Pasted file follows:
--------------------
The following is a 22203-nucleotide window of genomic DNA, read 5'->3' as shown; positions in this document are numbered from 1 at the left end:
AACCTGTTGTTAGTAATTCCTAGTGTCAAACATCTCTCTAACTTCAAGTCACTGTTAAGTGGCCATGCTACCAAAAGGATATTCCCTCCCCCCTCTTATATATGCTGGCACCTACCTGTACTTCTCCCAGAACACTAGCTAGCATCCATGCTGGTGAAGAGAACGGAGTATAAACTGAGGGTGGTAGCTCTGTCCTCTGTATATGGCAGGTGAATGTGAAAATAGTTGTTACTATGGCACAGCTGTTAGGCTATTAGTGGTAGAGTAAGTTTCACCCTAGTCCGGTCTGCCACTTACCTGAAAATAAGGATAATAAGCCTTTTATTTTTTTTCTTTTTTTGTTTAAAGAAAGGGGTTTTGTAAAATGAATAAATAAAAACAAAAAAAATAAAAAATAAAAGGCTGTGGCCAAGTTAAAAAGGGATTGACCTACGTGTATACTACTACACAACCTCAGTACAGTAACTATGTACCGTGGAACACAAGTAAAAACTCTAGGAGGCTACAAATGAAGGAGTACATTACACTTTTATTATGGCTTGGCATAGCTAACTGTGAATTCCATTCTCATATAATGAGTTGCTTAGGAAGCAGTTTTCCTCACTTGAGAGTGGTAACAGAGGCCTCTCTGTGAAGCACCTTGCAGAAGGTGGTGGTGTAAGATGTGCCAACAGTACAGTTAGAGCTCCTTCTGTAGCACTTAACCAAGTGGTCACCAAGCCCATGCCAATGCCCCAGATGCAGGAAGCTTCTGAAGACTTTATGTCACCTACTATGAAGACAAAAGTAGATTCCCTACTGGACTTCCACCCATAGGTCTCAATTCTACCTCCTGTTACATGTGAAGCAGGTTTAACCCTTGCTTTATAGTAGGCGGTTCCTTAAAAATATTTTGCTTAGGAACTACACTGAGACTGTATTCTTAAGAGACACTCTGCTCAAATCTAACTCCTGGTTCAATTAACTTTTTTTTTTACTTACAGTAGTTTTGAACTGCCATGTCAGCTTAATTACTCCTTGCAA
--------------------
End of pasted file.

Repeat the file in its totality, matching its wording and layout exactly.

The following is a 22203-nucleotide window of genomic DNA, read 5'->3' as shown; positions in this document are numbered from 1 at the left end:
AACCTGTTGTTAGTAATTCCTAGTGTCAAACATCTCTCTAACTTCAAGTCACTGTTAAGTGGCCATGCTACCAAAAGGATATTCCCTCCCCCCTCTTATATATGCTGGCACCTACCTGTACTTCTCCCAGAACACTAGCTAGCATCCATGCTGGTGAAGAGAACGGAGTATAAACTGAGGGTGGTAGCTCTGTCCTCTGTATATGGCAGGTGAATGTGAAAATAGTTGTTACTATGGCACAGCTGTTAGGCTATTAGTGGTAGAGTAAGTTTCACCCTAGTCCGGTCTGCCACTTACCTGAAAATAAGGATAATAAGCCTTTTATTTTTTTTCTTTTTTTGTTTAAAGAAAGGGGTTTTGTAAAATGAATAAATAAAAACAAAAAAAATAAAAAATAAAAGGCTGTGGCCAAGTTAAAAAGGGATTGACCTACGTGTATACTACTACACAACCTCAGTACAGTAACTATGTACCGTGGAACACAAGTAAAAACTCTAGGAGGCTACAAATGAAGGAGTACATTACACTTTTATTATGGCTTGGCATAGCTAACTGTGAATTCCATTCTCATATAATGAGTTGCTTAGGAAGCAGTTTTCCTCACTTGAGAGTGGTAACAGAGGCCTCTCTGTGAAGCACCTTGCAGAAGGTGGTGGTGTAAGATGTGCCAACAGTACAGTTAGAGCTCCTTCTGTAGCACTTAACCAAGTGGTCACCAAGCCCATGCCAATGCCCCAGATGCAGGAAGCTTCTGAAGACTTTATGTCACCTACTATGAAGACAAAAGTAGATTCCCTACTGGACTTCCACCCATAGGTCTCAATTCTACCTCCTGTTACATGTGAAGCAGGTTTAACCCTTGCTTTATAGTAGGCGGTTCCTTAAAAATATTTTGCTTAGGAACTACACTGAGACTGTATTCTTAAGAGACACTCTGCTCAAATCTAACTCCTGGTTCAATTAACTTTTTTTTTTACTTACAGTAGTTTTGAACTGCCATGTCAGCTTAATTACTCCTTGCAA